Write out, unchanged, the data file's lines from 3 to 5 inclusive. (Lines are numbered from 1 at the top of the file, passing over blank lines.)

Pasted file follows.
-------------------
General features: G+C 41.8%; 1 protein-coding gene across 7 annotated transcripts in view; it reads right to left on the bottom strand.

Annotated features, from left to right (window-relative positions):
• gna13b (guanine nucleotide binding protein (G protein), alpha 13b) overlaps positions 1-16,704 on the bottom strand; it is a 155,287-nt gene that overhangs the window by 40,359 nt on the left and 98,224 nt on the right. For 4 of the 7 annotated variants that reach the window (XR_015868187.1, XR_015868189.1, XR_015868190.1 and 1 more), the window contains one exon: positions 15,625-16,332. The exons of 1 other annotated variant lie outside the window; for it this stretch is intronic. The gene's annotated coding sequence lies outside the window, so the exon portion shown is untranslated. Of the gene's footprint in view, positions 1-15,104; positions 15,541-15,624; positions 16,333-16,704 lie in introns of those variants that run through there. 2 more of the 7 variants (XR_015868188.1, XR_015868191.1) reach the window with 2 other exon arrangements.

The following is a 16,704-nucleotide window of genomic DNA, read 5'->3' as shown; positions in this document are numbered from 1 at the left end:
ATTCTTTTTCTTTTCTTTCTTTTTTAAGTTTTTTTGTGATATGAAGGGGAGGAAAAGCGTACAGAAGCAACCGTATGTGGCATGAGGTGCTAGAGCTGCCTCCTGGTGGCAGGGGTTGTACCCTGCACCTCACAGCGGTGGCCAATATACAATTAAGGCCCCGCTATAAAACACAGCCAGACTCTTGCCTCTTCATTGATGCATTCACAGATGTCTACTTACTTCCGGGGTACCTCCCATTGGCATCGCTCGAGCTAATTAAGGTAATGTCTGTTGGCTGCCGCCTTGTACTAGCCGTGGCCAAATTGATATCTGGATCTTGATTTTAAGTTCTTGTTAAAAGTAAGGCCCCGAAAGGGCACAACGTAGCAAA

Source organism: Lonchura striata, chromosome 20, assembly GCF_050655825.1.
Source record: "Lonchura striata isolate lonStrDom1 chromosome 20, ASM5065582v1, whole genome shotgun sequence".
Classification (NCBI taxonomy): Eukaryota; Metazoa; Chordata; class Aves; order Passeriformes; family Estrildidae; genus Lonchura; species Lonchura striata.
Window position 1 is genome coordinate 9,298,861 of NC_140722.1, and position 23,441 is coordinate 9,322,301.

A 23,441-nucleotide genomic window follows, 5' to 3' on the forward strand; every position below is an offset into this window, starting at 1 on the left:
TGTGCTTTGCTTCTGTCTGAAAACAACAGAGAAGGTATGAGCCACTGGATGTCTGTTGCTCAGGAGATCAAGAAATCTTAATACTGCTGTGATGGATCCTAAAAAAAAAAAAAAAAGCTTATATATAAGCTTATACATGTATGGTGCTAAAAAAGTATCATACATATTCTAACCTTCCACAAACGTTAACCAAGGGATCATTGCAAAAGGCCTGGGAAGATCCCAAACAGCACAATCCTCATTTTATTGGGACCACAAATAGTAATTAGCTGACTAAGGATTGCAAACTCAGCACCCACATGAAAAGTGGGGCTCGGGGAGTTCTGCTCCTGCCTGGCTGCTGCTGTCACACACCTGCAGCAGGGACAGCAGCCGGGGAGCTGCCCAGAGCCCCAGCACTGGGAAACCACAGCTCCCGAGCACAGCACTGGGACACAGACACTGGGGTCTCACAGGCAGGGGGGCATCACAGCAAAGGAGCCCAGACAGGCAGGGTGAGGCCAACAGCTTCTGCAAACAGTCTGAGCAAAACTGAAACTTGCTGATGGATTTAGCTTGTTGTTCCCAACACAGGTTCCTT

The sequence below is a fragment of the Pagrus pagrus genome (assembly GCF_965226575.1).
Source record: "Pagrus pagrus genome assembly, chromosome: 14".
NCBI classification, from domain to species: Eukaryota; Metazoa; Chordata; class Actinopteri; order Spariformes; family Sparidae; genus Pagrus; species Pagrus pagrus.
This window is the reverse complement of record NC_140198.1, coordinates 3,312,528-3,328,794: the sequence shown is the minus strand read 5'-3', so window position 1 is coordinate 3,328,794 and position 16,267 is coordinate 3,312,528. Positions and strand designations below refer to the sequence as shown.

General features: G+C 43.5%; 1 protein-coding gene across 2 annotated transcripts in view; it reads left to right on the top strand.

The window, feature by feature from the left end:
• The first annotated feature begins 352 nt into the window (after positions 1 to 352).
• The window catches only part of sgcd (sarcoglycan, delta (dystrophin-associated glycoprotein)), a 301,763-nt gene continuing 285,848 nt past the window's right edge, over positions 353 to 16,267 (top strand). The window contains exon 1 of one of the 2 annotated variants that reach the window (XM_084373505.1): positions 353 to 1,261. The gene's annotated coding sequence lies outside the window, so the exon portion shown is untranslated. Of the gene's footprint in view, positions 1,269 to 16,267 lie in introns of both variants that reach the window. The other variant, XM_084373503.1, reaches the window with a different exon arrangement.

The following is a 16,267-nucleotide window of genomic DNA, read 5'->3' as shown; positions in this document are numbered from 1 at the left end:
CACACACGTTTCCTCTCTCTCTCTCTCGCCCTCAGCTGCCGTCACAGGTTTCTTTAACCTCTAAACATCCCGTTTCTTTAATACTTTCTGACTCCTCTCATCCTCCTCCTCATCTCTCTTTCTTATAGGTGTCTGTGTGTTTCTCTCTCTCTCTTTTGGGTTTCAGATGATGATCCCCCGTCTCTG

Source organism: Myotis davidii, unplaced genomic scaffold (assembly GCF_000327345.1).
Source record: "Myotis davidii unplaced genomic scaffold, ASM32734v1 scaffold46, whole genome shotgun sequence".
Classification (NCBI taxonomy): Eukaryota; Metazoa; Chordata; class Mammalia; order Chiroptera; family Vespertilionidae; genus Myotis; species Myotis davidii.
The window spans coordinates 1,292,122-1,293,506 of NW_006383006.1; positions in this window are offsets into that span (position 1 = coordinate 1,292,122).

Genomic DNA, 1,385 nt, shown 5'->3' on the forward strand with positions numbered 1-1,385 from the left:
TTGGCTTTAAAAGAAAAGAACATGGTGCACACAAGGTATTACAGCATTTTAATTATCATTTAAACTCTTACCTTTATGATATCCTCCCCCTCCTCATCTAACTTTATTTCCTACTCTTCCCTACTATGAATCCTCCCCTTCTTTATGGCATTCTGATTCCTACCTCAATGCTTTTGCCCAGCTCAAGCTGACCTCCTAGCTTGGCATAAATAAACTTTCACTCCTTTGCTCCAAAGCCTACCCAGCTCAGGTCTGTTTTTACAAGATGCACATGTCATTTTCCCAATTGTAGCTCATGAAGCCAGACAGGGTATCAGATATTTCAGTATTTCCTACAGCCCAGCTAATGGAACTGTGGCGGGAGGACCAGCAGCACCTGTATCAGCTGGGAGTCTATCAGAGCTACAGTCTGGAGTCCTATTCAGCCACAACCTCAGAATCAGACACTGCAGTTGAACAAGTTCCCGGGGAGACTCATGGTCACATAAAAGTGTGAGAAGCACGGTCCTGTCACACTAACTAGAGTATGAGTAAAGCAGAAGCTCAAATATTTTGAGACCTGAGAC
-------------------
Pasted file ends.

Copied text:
• gna13b (guanine nucleotide binding protein (G protein), alpha 13b) overlaps positions 1-16,704 on the bottom strand; it is a 155,287-nt gene that overhangs the window by 40,359 nt on the left and 98,224 nt on the right. For 4 of the 7 annotated variants that reach the window (XR_015868187.1, XR_015868189.1, XR_015868190.1 and 1 more), the window contains one exon: positions 15,625-16,332. The exons of 1 other annotated variant lie outside the window; for it this stretch is intronic. The gene's annotated coding sequence lies outside the window, so the exon portion shown is untranslated. Of the gene's footprint in view, positions 1-15,104; positions 15,541-15,624; positions 16,333-16,704 lie in introns of those variants that run through there. 2 more of the 7 variants (XR_015868188.1, XR_015868191.1) reach the window with 2 other exon arrangements.

The following is a 16,704-nucleotide window of genomic DNA, read 5'->3' as shown; positions in this document are numbered from 1 at the left end:
ATTCTTTTTCTTTTCTTTCTTTTTTAAGTTTTTTTGTGATATGAAGGGGAGGAAAAGCGTACAGAAGCAACCGTATGTGGCATGAGGTGCTAGAGCTGCCTCCTGGTGGCAGGGGTTGTACCCTGCACCTCACAGCGGTGGCCAATATACAATTAAGGCCCCGCTATAAAACACAGCCAGACTCTTGCCTCTTCATTGATGCATTCACAGATGTCTACTTACTTCCGGGGTACCTCCCATTGGCATCGCTCGAGCTAATTAAGGTAATGTCTGTTGGCTGCCGCCTTGTACTAGCCGTGGCCAAATTGATATCTGGATCTTGATTTTAAGTTCTTGTTAAAAGTAAGGCCCCGAAAGGGCACAACGTAGCAAA